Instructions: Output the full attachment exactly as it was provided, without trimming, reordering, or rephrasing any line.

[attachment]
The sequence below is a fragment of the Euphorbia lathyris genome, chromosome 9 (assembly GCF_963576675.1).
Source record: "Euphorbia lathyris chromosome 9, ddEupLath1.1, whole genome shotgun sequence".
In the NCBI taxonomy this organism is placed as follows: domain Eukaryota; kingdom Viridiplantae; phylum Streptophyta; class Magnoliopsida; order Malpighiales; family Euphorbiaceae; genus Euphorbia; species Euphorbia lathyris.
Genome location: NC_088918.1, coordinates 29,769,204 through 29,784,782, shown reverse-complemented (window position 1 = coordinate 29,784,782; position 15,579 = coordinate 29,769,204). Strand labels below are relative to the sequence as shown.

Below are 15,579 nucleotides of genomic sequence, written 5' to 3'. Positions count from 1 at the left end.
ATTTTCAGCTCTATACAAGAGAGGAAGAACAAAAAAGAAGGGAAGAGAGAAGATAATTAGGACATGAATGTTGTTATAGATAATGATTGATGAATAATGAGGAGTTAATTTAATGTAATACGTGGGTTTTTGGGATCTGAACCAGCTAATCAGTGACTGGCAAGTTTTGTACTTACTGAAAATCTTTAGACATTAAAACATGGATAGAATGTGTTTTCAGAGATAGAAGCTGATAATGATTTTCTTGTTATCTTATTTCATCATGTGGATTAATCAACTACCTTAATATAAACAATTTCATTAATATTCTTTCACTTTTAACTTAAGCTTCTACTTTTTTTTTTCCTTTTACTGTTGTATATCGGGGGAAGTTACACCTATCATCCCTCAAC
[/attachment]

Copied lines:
The sequence below is a fragment of the Euphorbia lathyris genome, chromosome 9 (assembly GCF_963576675.1).
Source record: "Euphorbia lathyris chromosome 9, ddEupLath1.1, whole genome shotgun sequence".
In the NCBI taxonomy this organism is placed as follows: domain Eukaryota; kingdom Viridiplantae; phylum Streptophyta; class Magnoliopsida; order Malpighiales; family Euphorbiaceae; genus Euphorbia; species Euphorbia lathyris.
Genome location: NC_088918.1, coordinates 29,769,204 through 29,784,782, shown reverse-complemented (window position 1 = coordinate 29,784,782; position 15,579 = coordinate 29,769,204). Strand labels below are relative to the sequence as shown.

Below are 15,579 nucleotides of genomic sequence, written 5' to 3'. Positions count from 1 at the left end.
ATTTTCAGCTCTATACAAGAGAGGAAGAACAAAAAAGAAGGGAAGAGAGAAGATAATTAGGACATGAATGTTGTTATAGATAATGATTGATGAATAATGAGGAGTTAATTTAATGTAATACGTGGGTTTTTGGGATCTGAACCAGCTAATCAGTGACTGGCAAGTTTTGTACTTACTGAAAATCTTTAGACATTAAAACATGGATAGAATGTGTTTTCAGAGATAGAAGCTGATAATGATTTTCTTGTTATCTTATTTCATCATGTGGATTAATCAACTACCTTAATATAAACAATTTCATTAATATTCTTTCACTTTTAACTTAAGCTTCTACTTTTTTTTTTCCTTTTACTGTTGTATATCGGGGGAAGTTACACCTATCATCCCTCAAC